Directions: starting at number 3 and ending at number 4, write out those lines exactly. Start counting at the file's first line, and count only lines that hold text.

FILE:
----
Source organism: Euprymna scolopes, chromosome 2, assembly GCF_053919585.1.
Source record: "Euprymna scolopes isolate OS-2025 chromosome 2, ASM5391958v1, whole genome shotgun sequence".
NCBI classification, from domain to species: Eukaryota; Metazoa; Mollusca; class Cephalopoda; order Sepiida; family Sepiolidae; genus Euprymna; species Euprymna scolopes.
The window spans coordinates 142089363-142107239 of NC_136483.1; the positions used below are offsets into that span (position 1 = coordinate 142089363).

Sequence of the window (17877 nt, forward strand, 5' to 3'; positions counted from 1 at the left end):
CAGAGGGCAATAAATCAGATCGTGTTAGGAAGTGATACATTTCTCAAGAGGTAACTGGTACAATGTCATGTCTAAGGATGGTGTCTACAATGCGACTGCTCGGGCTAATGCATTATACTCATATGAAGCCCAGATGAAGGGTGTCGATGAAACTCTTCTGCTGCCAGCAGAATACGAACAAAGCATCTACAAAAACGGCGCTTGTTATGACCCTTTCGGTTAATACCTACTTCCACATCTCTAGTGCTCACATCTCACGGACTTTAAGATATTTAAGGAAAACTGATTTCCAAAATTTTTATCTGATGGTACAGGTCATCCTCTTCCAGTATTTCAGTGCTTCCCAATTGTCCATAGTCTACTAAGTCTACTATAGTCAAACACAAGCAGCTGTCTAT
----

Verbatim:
NCBI classification, from domain to species: Eukaryota; Metazoa; Mollusca; class Cephalopoda; order Sepiida; family Sepiolidae; genus Euprymna; species Euprymna scolopes.
The window spans coordinates 142089363-142107239 of NC_136483.1; the positions used below are offsets into that span (position 1 = coordinate 142089363).